Wednesday, June 20, 2007

Indigenous Soldier Body Count

I have read and re-read War is a Force That Gives Us Meaning (2003, Anchor Books), by Chris Hedges. This book is a must read for all Indigenous Peoples. Much of what he writes should haunt all of us who are seduced by war's intoxication. Two passages in his book should be especially disturbing to many of our tribal communities that have been socially, politically, economically, and intellectually pushed to the margins of this (American) society and forced to find meaning through the enterprise of war:

"The enduring attraction of war is this: Even with its destruction and carnage it can give us what we long for in life. It can give us purpose, meaning, a reason for living. Only when we are in the midst of conflict does the shallowness and vapidness of much of our lives become apparent. Trivia dominates our conversations and increasingly our airwaves. An war is an enticing elixir. It gives us resolve, a cause. It allows us to be noble. And those who have the least meanilng in their lives...are all susceptible to war's appeal (pp. 3-4).

"The myth of war rarely endures for those who experience combat. War is messy, confusing, sullied by raw brutality and an elephantine fear that grabs us like a massive bouncer that comes up from behind. Soldiers in the moments before real battle weep, vomit, and write letters home, although these are done more as a precaution than from belief. All are nearly paralyzed with fright (p. 38)."

The following passage in Hedge's recent essay, The Death Mask of War, illuminates the voices of the Indigenous soldiers that have have been killed and wounded in the U.S.-led war against Iraq:

"Prophets are not those who speak of piety and duty from the pulpit - few people in pulpits have much worth listening to - but it is the battered wrecks of men and women who return from Iraq and speak the halting words we do not want to hear, words that we must listen to and heed to know ourselves. They tell us war is a soulless void. They have seen and tasted how war plunges us to barbarity, perversion, pain and unchecked orgy of death. And it is their testimonies alone that have redemptive power to save us from ourselves."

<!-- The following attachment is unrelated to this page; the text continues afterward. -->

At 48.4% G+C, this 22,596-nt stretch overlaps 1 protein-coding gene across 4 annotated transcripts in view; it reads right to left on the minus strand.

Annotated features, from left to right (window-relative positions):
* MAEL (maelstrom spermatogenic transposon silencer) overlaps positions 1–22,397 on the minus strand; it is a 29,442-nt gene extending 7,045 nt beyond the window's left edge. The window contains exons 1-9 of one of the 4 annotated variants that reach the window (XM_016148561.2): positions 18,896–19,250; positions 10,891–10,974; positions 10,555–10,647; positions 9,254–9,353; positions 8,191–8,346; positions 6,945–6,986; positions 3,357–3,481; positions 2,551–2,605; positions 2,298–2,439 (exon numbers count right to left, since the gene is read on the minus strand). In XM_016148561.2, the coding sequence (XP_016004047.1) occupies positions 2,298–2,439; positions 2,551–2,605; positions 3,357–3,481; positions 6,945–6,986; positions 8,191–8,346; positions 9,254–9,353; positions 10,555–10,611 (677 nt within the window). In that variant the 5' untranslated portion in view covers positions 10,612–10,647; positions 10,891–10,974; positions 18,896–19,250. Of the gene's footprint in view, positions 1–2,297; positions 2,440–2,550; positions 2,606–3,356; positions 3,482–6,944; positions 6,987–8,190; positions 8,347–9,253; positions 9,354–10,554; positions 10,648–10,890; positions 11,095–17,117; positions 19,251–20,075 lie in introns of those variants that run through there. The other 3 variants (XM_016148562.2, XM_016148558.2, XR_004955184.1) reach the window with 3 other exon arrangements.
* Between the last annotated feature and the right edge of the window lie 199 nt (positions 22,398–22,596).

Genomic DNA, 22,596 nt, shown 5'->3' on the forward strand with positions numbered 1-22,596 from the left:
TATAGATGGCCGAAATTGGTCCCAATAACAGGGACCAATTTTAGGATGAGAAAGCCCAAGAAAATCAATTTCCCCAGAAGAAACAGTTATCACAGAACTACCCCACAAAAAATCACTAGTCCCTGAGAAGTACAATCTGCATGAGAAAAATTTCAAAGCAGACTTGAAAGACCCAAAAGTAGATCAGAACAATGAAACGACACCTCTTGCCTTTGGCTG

Chris Hedges, The Death Mask of War (AdBusters, July/August, Vol 15, 4)


IRAQ: U.S. Deaths By Ethnicity

The latest (June 20, 2007) overall bodycount for all U.S. soldiers is 3,525 (an additional 6 deaths are pending confirmation by the Department of Defense for a total of 3,531.

Iraq Casuality Coalition Count reports the following deaths in Iraq up to June 6, 2007:

American Indian/Alaska Native......................37 (1.06%)
Native Hawaiian or Pacific Islander................37 (1.06%)
Asian...................................................50 (1.43%)
African American....................................332 (9.49%)
Hispanic or Latino...................................376 (10.75%)
Multiple races, pending, or unknown................58 (1.66%)
White............................................... 2,608 (74.56%)

Total......................................................3,498


(http://www.icasualties.org/oif/ETHNICITY.aspx)

2 comments:

Cankpe Opi said...

Waite only 1.06% of over 3500 American Soldier deaths? We are not the highest percentile, oh no what will our communities think of the soldiers returning? Will they call them worthless cowards because they did not die there and carry the indigenous to the highest percentile category? I am being sarcastic, yet sadly some may think I am being genuine and still some may ask "yeah why are we dying less are we cowards"?

Lori Piestewa left 3 wonderful children without a mother yet this is deemed honorable, it is one thing to die fending off intruders into your home and it is another dying for an illegal and unjust war. This is sad and disheartening.

T Carter said...

The body count haunts me to the core, especially since the numbers are growing minute by minute. These “numbers” are human beings—someone’s father, son, mother, daughter, sister, brother, cousin—lost forever to a senseless war. Moreover, thousands of soldiers return severely injured. I travel for work; hence, I witness many severely wounded soldiers returning home on the airplane. Their young lives will never be the same, mentally or physically. I can see it in their eyes. Go to www.washingtonpost.com for photos of the fallen in Iraq. This war is real. It is our responsibility to do what we can.

Thank you Dr. Yellow Bird for taking a brave stand against Iraq, especially concerning the involvement of indigenous people. Your level of concern and compassion shines through in your writing, which helps raise awareness and elevates consciousness. You define a hero!

T Carter
Historian, Researcher,
Activist for Social Justice & Action